The Ottawa Senators can be beaten in the playoffs as proven by two first-round losses to Boston.
It’s just that the Rangers haven’t found the formula so far. Although, as the late, great Yogi Berra would have observed, “It’s getting late early.”
Compounding the despair is the fact that the New Yorkers owned a two-goal lead with only 3:19 remaining in the third period. Jean-Gabriel Pageau then fired two more behind Henrik Lundqvist. The game-tying counter then came at 18:58 with goalie Craig Anderson pulled for an extra skater.
The prime culprit was Pageau with a four-goal night, including the second overtime game-winner.
By losing on Saturday afternoon-early-evening at Canadian Tire Centre, the New Yorkers are now down 2-0 and must figure a game plan that will solve the Senators’ speed, resiliency and, obviously, Pageau.
Defusing the Senators’ offense is a must, now that the double overtime sudden-death defeat is in the books. Furthermore, coach Alain Vigneault must figure out how to stop the bleeding.
OVERVIEW: This is getting serious. Confident with two straight wins at home, the Senators are riding a bounce-back sequence. The Rangers face the double-dip challenge of stopping the versatile two-way threat, Erik Karlsson and sizzling hot Pageau. Granted, The Garden should be hospitable for New York but the Rangers have to prove that their defense can tighten — back checkers included — while their scorers can maintain a pace regained in Game 2. Both teams will have the benefit of a two-day recuperative period, although it’s debatable which team will benefit most at this point in the second playoff round
WHAT WENT WRONG:
- LACK OF KILLER INSTINCT: Nursing a two-goal lead late in the third period, the Rangers failed on a power play and then failed to hold the two-goal lead.
- RECKLESS DECISIONS: Bad clears and passes helped the Senators to set up for key goals.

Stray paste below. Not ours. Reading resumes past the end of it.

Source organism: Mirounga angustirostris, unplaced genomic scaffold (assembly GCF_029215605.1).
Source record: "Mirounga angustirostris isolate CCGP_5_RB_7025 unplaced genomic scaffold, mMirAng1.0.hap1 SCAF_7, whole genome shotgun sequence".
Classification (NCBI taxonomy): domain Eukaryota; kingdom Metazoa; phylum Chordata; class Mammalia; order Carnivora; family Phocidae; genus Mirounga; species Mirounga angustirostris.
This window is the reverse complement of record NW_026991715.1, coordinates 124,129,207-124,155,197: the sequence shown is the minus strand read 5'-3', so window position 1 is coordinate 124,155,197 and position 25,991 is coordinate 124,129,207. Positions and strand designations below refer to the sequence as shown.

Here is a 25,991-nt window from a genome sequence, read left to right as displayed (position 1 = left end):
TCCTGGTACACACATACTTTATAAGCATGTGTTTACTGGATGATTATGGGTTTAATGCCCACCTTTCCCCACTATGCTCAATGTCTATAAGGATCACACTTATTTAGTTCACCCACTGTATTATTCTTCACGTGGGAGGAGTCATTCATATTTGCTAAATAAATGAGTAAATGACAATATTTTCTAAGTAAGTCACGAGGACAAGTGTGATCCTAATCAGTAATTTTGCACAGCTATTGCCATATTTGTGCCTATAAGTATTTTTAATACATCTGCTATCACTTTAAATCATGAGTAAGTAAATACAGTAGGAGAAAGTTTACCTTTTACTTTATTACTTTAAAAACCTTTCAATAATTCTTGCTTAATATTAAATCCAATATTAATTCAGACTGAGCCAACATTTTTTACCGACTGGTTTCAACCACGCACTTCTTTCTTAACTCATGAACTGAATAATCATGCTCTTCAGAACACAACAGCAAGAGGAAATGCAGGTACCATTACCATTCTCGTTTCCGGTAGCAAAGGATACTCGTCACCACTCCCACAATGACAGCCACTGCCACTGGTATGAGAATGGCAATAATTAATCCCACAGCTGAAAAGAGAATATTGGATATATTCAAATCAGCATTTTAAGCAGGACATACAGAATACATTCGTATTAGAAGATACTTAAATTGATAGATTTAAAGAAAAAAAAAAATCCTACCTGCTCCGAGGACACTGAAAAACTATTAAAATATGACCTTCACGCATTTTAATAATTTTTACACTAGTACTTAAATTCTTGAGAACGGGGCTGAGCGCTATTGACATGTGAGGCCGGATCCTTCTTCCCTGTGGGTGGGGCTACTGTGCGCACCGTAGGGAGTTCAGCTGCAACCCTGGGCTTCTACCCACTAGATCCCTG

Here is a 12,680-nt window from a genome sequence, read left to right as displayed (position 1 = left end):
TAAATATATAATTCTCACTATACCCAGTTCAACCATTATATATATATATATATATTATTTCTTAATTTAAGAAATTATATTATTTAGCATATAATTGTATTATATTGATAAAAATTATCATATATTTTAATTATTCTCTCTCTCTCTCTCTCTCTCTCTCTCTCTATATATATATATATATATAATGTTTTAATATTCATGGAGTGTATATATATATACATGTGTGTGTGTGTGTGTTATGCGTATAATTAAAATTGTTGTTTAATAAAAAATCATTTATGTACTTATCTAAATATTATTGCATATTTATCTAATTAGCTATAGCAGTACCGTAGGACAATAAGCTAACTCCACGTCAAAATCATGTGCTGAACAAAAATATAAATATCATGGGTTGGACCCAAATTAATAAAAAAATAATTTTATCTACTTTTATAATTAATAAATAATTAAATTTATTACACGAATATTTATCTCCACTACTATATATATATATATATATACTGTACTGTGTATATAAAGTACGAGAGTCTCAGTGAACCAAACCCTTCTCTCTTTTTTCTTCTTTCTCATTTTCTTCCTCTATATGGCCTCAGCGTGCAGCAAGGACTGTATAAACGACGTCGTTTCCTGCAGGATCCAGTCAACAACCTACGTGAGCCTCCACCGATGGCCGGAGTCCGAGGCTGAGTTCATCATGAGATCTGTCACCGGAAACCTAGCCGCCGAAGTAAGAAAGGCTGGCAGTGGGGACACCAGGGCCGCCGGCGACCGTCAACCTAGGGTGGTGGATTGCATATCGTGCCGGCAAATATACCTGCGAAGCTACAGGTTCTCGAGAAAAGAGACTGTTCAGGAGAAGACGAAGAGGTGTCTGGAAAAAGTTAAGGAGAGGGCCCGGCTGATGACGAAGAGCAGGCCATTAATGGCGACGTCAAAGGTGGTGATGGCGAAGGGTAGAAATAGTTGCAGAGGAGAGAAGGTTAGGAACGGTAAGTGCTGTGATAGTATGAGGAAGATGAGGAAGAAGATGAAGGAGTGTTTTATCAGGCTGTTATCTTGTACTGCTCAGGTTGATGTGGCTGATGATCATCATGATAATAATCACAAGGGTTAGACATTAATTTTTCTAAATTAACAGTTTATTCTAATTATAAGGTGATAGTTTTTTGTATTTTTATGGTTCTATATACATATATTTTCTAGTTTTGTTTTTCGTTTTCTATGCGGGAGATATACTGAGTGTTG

- BAD PINCH: In the second overtime, Rangers defenseman Nick Holden gambled with a pinch along the right boards in the Ottawa zone, but failed to keep the rubber inside the blue line. That enabled Pageau to giddyap on a two-on-one. With the hottest stick — and three goals already on the board — he whipped the winner high over Lundqvist’s left glove.
- LACK OF EARLY DISCIPLINE: The Blueshirts took three straight — at least two avoidable — penalties in the first period alone. Although Ottawa failed to score on them, it fatigued the visiting team despite the shorthanded goal by Michael Grabner.
- LACK OF POSSESSION: After giving up the 1-0 lead and throughout the first period, Ottawa maintained puck control with very little offense generated by the Rangers. But the Blueshirts rallied and began pumping goals up to the 5-3 lead only to blow it in the fading moments of regulation time. The Rangers’ downfall was possession and that was exploited by the Sens.
- LACK OF KARLSSON CONTROL: Too often, Erik Karlsson was allowed to cross into Senators ice with virtual impunity. “The Rangers,” said ex-NHL coach and GM Mike Milbury, “we’re giving Karlsson too much respect.” As the game unfolded, the Rangers punished him with checks but could not completely erase his effectiveness.
- FAILED POWER PLAY IN FIRST OVERTIME: The Rangers had a chance to win the game in the first overtime period when ex-Blueshirt Derick Brassard was hit with a two-minute penalty. New York failed to generate any real dangerous thrusts.
- LACK OF PAGEAU CONTROL: The French-Canadian sharpshooter scored four goals. All season long he only tallied a dozen red lights in 82 games. ‘Nuff said.
WHAT WENT RIGHT: